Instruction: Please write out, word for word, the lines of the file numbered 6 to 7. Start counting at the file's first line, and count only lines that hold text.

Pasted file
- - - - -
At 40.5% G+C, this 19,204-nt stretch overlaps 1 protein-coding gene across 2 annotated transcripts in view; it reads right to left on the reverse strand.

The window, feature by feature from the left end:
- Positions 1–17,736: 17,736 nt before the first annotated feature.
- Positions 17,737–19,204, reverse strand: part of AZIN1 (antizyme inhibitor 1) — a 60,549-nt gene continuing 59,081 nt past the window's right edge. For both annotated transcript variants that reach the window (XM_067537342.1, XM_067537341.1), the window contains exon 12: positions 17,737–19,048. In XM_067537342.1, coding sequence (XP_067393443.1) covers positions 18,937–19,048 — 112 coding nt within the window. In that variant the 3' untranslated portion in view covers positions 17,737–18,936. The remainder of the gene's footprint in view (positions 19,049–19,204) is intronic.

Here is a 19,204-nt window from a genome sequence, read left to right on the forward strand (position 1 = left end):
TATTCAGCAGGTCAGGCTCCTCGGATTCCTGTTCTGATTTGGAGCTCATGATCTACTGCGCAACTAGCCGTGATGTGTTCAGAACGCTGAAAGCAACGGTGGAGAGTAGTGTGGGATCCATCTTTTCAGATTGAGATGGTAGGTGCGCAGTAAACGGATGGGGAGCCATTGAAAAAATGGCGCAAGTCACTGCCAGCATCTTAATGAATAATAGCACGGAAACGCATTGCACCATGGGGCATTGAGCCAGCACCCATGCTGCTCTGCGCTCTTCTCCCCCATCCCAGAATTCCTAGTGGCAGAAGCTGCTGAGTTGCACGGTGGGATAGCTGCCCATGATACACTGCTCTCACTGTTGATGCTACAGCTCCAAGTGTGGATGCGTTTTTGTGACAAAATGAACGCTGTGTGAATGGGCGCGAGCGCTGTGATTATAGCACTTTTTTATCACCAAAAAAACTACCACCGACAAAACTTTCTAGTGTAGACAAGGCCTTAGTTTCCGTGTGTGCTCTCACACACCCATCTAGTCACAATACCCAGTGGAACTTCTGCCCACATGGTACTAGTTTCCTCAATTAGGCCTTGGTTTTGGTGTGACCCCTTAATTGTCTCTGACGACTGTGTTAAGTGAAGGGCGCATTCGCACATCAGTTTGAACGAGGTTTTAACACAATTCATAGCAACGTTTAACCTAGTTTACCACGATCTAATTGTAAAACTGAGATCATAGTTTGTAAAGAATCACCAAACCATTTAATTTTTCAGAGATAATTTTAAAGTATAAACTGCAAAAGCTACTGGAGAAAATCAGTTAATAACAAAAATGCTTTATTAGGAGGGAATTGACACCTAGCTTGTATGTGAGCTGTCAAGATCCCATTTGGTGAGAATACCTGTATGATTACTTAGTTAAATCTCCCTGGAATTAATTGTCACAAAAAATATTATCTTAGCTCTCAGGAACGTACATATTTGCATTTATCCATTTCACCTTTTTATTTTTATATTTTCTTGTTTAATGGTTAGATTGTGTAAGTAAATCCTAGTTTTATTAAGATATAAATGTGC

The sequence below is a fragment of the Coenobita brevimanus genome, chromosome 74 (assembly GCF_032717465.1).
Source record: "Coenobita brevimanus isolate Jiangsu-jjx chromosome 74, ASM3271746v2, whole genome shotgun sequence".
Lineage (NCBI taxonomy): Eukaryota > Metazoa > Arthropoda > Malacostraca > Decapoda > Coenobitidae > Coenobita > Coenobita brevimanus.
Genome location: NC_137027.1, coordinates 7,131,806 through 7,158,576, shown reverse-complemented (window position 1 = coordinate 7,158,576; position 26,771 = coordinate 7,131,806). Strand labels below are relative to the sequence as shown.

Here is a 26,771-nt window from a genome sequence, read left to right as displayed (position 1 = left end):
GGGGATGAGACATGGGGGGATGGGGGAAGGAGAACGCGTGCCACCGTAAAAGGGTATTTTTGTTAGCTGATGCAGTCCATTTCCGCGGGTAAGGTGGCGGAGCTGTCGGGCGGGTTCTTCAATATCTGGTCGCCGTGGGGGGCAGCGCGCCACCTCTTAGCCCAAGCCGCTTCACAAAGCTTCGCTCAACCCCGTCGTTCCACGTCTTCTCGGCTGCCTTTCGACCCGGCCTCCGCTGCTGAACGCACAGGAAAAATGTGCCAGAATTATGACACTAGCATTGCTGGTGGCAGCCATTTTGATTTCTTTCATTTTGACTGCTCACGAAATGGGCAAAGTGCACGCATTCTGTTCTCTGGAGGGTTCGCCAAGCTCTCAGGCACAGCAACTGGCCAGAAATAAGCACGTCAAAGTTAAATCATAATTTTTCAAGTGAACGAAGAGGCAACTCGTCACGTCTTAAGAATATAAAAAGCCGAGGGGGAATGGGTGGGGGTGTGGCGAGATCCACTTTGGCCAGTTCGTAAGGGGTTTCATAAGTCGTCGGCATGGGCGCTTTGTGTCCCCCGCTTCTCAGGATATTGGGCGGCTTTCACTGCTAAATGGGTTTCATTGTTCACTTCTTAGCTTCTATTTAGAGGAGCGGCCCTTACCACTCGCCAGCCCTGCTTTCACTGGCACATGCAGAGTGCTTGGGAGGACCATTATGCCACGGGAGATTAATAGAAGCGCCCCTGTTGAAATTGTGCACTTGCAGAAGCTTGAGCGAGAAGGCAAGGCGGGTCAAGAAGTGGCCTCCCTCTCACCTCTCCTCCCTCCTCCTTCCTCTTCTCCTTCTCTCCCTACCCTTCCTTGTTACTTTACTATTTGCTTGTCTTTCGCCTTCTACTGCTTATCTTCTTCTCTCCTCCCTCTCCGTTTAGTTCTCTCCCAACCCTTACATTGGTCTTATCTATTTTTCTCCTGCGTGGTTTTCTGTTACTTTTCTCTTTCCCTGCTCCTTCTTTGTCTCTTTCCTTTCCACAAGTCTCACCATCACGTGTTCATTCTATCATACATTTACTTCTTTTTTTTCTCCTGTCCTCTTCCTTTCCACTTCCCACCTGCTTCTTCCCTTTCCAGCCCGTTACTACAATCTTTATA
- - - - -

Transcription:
TATTCAGCAGGTCAGGCTCCTCGGATTCCTGTTCTGATTTGGAGCTCATGATCTACTGCGCAACTAGCCGTGATGTGTTCAGAACGCTGAAAGCAACGGTGGAGAGTAGTGTGGGATCCATCTTTTCAGATTGAGATGGTAGGTGCGCAGTAAACGGATGGGGAGCCATTGAAAAAATGGCGCAAGTCACTGCCAGCATCTTAATGAATAATAGCACGGAAACGCATTGCACCATGGGGCATTGAGCCAGCACCCATGCTGCTCTGCGCTCTTCTCCCCCATCCCAGAATTCCTAGTGGCAGAAGCTGCTGAGTTGCACGGTGGGATAGCTGCCCATGATACACTGCTCTCACTGTTGATGCTACAGCTCCAAGTGTGGATGCGTTTTTGTGACAAAATGAACGCTGTGTGAATGGGCGCGAGCGCTGTGATTATAGCACTTTTTTATCACCAAAAAAACTACCACCGACAAAACTTTCTAGTGTAGACAAGGCCTTAGTTTCCGTGTGTGCTCTCACACACCCATCTAGTCACAATACCCAGTGGAACTTCTGCCCACATGGTACTAGTTTCCTCAATTAGGCCTTGGTTTTGGTGTGACCCCTTAATTGTCTCTGACGACTGTGTTAAGTGAAGGGCGCATTCGCACATCAGTTTGAACGAGGTTTTAACACAATTCATAGCAACGTTTAACCTAGTTTACCACGATCTAATTGTAAAACTGAGATCATAGTTTGTAAAGAATCACCAAACCATTTAATTTTTCAGAGATAATTTTAAAGTATAAACTGCAAAAGCTACTGGAGAAAATCAGTTAATAACAAAAATGCTTTATTAGGAGGGAATTGACACCTAGCTTGTATGTGAGCTGTCAAGATCCCATTTGGTGAGAATACCTGTATGATTACTTAGTTAAATCTCCCTGGAATTAATTGTCACAAAAAATATTATCTTAGCTCTCAGGAACGTACATATTTGCATTTATCCATTTCACCTTTTTATTTTTATATTTTCTTGTTTAATGGTTAGATTGTGTAAGTAAATCCTAGTTTTATTAAGATATAAATGTGC

The sequence below is a fragment of the Coenobita brevimanus genome, chromosome 74 (assembly GCF_032717465.1).